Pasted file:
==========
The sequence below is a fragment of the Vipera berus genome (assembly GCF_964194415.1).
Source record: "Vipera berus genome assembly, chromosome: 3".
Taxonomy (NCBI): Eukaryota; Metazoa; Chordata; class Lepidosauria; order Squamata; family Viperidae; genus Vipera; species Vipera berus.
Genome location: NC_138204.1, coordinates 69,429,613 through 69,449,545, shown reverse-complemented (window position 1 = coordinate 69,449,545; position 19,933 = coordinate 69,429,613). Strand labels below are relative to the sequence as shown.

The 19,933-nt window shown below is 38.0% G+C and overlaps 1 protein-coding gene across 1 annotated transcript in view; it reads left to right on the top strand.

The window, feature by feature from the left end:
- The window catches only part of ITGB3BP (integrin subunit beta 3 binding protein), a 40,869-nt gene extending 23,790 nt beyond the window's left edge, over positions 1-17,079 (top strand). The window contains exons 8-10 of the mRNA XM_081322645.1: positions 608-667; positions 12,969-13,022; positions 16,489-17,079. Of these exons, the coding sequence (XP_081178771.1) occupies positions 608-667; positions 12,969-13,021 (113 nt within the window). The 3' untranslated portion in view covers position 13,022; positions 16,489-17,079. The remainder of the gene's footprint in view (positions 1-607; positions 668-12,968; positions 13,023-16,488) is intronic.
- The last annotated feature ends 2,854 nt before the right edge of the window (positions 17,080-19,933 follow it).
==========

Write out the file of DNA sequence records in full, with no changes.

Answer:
The sequence below is a fragment of the Vipera berus genome (assembly GCF_964194415.1).
Source record: "Vipera berus genome assembly, chromosome: 3".
Taxonomy (NCBI): Eukaryota; Metazoa; Chordata; class Lepidosauria; order Squamata; family Viperidae; genus Vipera; species Vipera berus.
Genome location: NC_138204.1, coordinates 69,429,613 through 69,449,545, shown reverse-complemented (window position 1 = coordinate 69,449,545; position 19,933 = coordinate 69,429,613). Strand labels below are relative to the sequence as shown.

The 19,933-nt window shown below is 38.0% G+C and overlaps 1 protein-coding gene across 1 annotated transcript in view; it reads left to right on the top strand.

The window, feature by feature from the left end:
- The window catches only part of ITGB3BP (integrin subunit beta 3 binding protein), a 40,869-nt gene extending 23,790 nt beyond the window's left edge, over positions 1-17,079 (top strand). The window contains exons 8-10 of the mRNA XM_081322645.1: positions 608-667; positions 12,969-13,022; positions 16,489-17,079. Of these exons, the coding sequence (XP_081178771.1) occupies positions 608-667; positions 12,969-13,021 (113 nt within the window). The 3' untranslated portion in view covers position 13,022; positions 16,489-17,079. The remainder of the gene's footprint in view (positions 1-607; positions 668-12,968; positions 13,023-16,488) is intronic.
- The last annotated feature ends 2,854 nt before the right edge of the window (positions 17,080-19,933 follow it).